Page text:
Appian, Preface 3

Appian of Alexandria (c.95-c.165): one of the most underestimated of all Greek historians, author of a Roman History in twenty-four books.

Although only Appian's books on the Roman Civil Wars survive in their entirety, large parts of the other books, devoted to Rome's foreign wars, have also come down to us. The parts on the Third Punic War, the wars in Iberia, the Illyrian Wars, and the Mithridatic Wars are very important historical sources.

Because these texts have to be reconstructed from several medieval manuscripts, not all editions of Appian's account of Rome's foreign wars are numbered in the same way. On these pages, the separate units of a book are counted strictly chronologically.

The translation was made by Horace White; notes by Jona Lendering.

Preface (cont'd)

[11] Through prudence and good fortune has the empire of the Romans attained to greatness and duration in gaining which they have excelled all others in bravery, patience, and hard labor. They were never elated by success until they had firmly secured their power, nor were they ever cast down by misfortune, although they sometimes lost 20,000 men in a single day, at another time 40,000, and once 50,000, and although the city itself was often in danger. Neither famine, nor frequently recurring plague, nor sedition, nor all these falling upon them at once could abate their ardor; until, through the doubtful struggles and dangers of seven hundred years, they achieved their present greatness, having enjoyed the favors of fortune through wisdom.

[12] These things have been described by many writers, both Greek and Roman, and the history is even more copious than that of the Macedonian empire, which was the longest history of earlier times. Being interested in it, and desiring to compare the Roman prowess carefully with that of every other nation, my history has often led me from Carthage to Spain, from Spain to Sicily or to Macedonia, or to join some embassy to foreign countries, or some alliance formed with them; thence back to Carthage or Sicily, like a wanderer, and again elsewhere, while the work was still unfinished.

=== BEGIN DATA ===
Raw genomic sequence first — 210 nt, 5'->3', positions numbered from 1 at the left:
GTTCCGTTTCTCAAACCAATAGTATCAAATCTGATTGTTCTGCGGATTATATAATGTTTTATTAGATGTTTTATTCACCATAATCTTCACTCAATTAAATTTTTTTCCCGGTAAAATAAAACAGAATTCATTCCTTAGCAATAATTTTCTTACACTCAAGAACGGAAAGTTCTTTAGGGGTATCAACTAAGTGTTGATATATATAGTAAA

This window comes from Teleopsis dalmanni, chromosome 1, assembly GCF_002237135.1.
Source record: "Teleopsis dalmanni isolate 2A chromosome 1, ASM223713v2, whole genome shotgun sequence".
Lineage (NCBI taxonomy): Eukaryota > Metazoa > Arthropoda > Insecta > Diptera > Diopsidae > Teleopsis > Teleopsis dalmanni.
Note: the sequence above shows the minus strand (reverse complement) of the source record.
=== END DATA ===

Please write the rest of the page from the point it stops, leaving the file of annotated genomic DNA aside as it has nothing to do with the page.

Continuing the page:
At last I have brought the parts together, showing how often the Romans sent armies or embassies into Sicily and what they did there until they brought it into its present condition; also how often they made war and peace with the Carthaginians, or sent embassies to them or received the same from them, and what damage they inflicted upon or suffered from them until they demolished Carthage and made Africa a Roman province, and how they rebuilt Carthage and brought Africa into its present condition. I have made this research also in respect to each of the other provinces, desiring to learn the Romans' relations to each, in order to understand the weakness of these nations or their power of endurance, as well as the bravery or good fortune of their conquerors or any other circumstance contributing to the result.

[13] Thinking that the public would like to learn the history of the Romans in this way, I am going to write the part relating to each nation separately, omitting what happened to the others in the meantime, and taking it up in its proper place.